- Poultry has the highest contamination by Salmonella typhimurium in their intestines,
- Eggs and egg products (especially duck eggs) pose a great danger when cracked.
- Milk and milk products contain both typhimurium and S. dublin especially during warm weather and in farms that use poor milking techniques.
- Direct contact with animals, animal products and carcasses of infected animals.
- Water contamination from faeces
- Pests and rodents who are the intermediaries for the disease especially when they come into contact with animals and food.
Clinical signs in animals
The condition is more prominent in young stock than adults that can harbour it without showing any symptoms. The symptoms include:
- Slight fever
- Severe diarrhoea (initially watery then dysentery sets in)
- Dehydration (the animals become so weak, their skin wrinkles and death follows.
Symptoms in man
In man, the disease incubates for about 36 -72 hours before showing any signs. The symptoms include:
- Abdominal pains
- Diarrhoea with chills
- Prostration (weakness)
- Septicaemia, which may lead to cardiac failure
Note: the severity of the symptoms depends on the dosage of the microorganism and the age of the patient.
Diagnosis and treatment
Diagnosis is done at a medical facility through lab testing. The doctor prescribes treatment depending on the lab results.
- Properly cook animal products
- Ensure hygienic handling of all animal products
- Use proper milking and milk handling techniques.
- Never wash eggs when they are cracked
2. Typhoid Fever and Paratyphoid
Caused by two strains of Salmonella bacteria that are strictly human pathogens. They are;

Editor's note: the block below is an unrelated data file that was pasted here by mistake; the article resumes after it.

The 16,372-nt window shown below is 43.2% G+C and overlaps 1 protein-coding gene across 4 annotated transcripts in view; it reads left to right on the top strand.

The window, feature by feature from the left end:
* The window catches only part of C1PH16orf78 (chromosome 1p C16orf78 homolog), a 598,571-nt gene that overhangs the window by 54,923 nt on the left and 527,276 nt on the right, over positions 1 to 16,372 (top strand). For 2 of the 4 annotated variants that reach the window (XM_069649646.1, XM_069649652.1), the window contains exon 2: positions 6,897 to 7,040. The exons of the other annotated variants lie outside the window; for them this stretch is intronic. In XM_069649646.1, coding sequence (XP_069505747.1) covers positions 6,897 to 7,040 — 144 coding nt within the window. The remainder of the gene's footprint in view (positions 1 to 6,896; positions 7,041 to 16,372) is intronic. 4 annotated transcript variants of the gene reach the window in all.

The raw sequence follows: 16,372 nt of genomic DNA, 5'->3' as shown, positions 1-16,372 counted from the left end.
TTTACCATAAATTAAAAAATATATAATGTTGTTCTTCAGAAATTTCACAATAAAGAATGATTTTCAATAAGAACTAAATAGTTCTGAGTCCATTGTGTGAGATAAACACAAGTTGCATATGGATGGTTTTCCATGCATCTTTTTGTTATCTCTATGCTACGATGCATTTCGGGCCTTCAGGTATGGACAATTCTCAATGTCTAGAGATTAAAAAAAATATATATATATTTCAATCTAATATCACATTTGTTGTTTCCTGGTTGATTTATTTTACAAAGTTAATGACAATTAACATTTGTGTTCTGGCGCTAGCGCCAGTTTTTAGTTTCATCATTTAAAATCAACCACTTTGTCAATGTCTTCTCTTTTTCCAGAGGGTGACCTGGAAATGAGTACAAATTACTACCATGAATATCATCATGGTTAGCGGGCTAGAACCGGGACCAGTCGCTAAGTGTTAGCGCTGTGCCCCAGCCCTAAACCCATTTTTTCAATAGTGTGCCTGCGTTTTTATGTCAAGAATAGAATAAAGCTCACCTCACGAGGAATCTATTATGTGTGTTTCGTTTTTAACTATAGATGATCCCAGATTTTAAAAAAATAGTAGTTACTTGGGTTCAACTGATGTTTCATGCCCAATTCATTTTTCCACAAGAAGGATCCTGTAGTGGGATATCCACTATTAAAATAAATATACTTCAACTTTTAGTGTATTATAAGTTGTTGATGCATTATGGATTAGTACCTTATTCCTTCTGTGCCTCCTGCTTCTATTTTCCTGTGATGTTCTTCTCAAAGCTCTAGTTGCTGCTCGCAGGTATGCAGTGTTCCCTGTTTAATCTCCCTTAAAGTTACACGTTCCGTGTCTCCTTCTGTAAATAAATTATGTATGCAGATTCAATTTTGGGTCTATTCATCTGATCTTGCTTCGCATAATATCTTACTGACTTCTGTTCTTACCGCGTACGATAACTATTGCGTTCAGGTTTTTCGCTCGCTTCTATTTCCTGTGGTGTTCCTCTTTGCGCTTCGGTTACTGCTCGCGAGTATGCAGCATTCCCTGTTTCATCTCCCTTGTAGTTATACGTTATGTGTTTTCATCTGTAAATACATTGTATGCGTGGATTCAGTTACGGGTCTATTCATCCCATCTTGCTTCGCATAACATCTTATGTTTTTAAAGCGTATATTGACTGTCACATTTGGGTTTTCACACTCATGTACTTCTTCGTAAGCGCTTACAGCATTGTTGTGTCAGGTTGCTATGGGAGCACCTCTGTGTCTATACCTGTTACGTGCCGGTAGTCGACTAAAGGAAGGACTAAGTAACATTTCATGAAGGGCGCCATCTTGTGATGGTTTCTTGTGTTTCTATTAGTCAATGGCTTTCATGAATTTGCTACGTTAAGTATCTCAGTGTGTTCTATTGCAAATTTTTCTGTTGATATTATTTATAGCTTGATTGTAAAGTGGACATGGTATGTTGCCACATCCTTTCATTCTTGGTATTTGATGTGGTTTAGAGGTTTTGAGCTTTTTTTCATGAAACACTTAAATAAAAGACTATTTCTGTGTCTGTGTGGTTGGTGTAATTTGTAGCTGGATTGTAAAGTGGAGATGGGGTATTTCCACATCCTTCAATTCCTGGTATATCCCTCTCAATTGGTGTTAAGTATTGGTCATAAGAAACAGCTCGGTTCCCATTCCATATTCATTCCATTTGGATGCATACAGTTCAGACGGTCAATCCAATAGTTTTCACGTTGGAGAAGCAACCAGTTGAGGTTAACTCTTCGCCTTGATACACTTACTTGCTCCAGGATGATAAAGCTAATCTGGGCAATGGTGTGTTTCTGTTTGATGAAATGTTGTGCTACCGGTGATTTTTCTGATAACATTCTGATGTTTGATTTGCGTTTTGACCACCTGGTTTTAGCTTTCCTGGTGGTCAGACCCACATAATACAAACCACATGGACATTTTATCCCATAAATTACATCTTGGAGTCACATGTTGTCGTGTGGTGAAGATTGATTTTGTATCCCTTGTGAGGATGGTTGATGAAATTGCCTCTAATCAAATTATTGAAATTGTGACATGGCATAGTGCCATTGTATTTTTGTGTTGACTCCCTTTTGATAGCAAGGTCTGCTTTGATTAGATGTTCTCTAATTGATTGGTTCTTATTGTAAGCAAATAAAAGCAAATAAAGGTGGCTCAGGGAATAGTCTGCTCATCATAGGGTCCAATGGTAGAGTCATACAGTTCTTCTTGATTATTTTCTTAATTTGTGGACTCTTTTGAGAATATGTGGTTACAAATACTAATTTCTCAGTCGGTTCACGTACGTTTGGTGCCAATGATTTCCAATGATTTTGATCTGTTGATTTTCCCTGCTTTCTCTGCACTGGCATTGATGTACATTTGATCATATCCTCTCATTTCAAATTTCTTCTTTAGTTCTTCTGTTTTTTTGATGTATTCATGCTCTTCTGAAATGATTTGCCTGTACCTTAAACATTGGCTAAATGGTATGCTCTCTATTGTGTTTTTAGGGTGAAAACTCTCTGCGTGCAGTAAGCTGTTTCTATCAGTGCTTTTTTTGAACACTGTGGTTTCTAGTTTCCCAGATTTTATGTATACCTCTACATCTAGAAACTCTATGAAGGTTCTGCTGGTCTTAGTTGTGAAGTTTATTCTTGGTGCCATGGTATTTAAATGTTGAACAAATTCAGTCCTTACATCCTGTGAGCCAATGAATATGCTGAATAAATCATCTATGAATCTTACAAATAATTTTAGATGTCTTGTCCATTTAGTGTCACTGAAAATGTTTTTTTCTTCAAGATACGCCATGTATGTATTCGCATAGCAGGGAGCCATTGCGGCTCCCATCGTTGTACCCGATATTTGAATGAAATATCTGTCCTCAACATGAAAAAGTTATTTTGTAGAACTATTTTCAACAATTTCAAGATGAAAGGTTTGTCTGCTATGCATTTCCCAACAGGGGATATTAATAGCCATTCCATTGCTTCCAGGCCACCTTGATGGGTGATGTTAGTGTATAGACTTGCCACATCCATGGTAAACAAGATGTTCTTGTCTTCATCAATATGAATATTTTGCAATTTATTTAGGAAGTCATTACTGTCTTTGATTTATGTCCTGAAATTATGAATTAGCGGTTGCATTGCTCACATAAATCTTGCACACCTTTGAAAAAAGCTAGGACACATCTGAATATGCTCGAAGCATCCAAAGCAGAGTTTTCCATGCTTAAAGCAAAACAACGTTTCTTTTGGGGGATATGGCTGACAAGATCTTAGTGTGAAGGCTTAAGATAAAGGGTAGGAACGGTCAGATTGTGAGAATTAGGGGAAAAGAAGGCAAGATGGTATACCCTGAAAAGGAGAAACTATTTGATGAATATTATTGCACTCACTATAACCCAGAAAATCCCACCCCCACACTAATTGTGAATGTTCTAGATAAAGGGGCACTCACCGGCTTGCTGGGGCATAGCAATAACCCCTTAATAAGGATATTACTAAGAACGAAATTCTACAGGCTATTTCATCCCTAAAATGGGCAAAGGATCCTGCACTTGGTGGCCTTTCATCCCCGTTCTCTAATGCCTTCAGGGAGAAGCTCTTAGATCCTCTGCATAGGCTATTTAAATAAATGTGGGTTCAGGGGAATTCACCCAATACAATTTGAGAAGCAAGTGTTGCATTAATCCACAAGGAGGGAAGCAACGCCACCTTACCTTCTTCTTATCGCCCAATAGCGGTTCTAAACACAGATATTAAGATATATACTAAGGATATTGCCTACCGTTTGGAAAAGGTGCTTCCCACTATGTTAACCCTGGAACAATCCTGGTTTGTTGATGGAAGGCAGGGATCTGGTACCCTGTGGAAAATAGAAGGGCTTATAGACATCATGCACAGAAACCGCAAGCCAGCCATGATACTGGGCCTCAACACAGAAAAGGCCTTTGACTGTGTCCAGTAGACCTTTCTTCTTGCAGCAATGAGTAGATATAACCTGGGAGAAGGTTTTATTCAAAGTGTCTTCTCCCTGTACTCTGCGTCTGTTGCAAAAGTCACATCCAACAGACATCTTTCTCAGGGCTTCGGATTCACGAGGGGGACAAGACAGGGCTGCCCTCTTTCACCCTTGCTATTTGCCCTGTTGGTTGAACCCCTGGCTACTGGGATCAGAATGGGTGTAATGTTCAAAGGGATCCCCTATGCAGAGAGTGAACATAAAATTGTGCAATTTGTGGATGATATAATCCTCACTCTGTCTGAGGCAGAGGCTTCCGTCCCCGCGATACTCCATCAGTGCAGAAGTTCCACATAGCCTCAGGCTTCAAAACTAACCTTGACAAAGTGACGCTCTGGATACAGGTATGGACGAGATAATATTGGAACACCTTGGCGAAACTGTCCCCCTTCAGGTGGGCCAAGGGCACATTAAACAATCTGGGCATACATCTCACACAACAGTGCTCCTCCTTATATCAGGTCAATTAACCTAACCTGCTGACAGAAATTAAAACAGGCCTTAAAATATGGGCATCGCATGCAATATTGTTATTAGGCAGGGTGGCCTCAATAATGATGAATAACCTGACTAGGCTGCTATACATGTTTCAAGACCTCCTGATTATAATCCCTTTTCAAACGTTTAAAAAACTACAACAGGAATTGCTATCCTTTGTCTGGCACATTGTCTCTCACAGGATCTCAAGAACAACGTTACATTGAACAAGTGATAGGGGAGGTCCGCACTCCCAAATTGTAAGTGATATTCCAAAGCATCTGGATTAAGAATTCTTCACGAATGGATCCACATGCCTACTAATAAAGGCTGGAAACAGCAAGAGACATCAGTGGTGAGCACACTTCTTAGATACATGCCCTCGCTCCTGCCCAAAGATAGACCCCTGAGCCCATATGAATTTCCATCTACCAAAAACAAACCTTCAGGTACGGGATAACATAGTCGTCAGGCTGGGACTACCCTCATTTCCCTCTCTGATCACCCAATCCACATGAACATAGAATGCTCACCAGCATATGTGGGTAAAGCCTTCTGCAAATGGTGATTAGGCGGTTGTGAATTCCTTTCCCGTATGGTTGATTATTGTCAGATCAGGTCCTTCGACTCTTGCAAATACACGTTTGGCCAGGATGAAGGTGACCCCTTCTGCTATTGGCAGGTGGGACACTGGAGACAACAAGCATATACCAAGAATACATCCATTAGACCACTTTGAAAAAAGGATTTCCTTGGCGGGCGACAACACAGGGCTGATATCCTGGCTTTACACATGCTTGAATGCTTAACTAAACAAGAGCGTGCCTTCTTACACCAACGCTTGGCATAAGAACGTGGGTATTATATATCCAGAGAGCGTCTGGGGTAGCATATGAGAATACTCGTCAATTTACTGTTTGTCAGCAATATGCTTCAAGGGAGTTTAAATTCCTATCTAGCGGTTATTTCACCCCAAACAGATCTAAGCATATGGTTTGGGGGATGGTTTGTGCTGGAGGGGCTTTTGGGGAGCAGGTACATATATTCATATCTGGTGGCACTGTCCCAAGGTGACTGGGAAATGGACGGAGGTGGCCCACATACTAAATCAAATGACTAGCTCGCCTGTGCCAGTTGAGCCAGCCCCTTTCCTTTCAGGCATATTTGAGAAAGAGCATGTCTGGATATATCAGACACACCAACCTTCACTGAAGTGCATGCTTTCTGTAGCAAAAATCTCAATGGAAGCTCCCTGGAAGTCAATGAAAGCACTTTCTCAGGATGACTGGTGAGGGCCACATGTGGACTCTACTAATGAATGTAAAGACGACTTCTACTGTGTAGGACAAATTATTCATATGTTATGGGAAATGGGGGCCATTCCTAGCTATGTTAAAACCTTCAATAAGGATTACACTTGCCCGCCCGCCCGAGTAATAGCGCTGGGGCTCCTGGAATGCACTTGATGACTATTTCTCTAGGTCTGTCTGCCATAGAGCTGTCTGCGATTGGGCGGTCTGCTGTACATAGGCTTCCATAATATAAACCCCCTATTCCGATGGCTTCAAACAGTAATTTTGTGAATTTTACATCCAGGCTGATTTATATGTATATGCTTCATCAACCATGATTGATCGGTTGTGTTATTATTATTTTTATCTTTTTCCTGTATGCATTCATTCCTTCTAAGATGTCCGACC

- S. typhi (typhoid fever) and
- S. paratyphi (paratyphoid).
The pathogens are strictly human pathogens, especially for those who carry the disease.
The disease reaches the chronic carrier state where the hosts retain the bacteria in the gall bladder and GIT.
It affects middle-aged women more than any other group of human beings.
- Contaminated water and foods e.g. milk, fruits, and vegetable.
- Can be shed through stool and urine
- Mechanical transfer by insects from one food to the next
Incubation period for typhoid fever is between 3 – 28 days while paratyphoid incubates for between 1 -15 days. The observable symptoms include:
- Slight fever (up to two weeks). After the 2 weeks, the organism moves from the blood into the GIT affecting the lymph nodes leading to severe abdominal pains.
- Rosebuds (petcheatons)
- Breaking of capillaries
- Kidney failure
Fatality rates in humans average 10 percent annually.
Suspect the disease from the symptoms. Isolation of the bacteria from the stool is a confirmatory test for the disease. The organism can also be isolated from the blood by culturing.
Serological tests (checking the actions of antigens against this organism) can also confirm the disease.
Seek medical attention in a hospital. Good nursing care is important for quick healing.
- Proper sewage disposal
- Use boiled water for domestic consumption
- Wash fruits and vegetables with clean boiled water
- Consume only properly pasteurized milk
- Test and treat chronic carriers
- Vaccinate people (vaccines will give 2 – 3 years of protection)
Where there is a massive outbreak of this disease, people will still get it.
It is also referred to as Bacillary Diarrhoea and is caused by a strict human pathogen.
This disease breaks out depending on geographical locations. You may not get it depending on where you stay.
It occurs in temperate countries (where it also slowly disappearing).
About four sub-species of the Shigellae spp are culprits. However, Enterobacteriaceae spp is the most pronounced. It produces potent toxin that affects the host.
Humans are the most common carriers. However, monkeys have been reported to carry the organism in some areas.
It occurs mainly in children, young adults and the elderly.
Foods commonly associated with this infection include:
- Milk and milk products
- Raw vegetables
When the infection occurs, it is common to pass it from one person to the next in 80 percent of the cases. This is not very common with food infections.
The organism requires a very small dose to cause a disease. The bacteria attaches itself to the walls of the intestines where they multiply and produce toxins.
The toxins cause toxaemia, which spreads to other parts of the body.
Some of the common symptoms include:
- Diarrhoea that comes on and off
- Mild abdominal pains; you may pass a few loose stools
- Nausea for people with HIV
- Watery stool with mucus/pus and stained with blood.
- An agonizing pain (colic) and temptation to diarrhoea (tenesmus)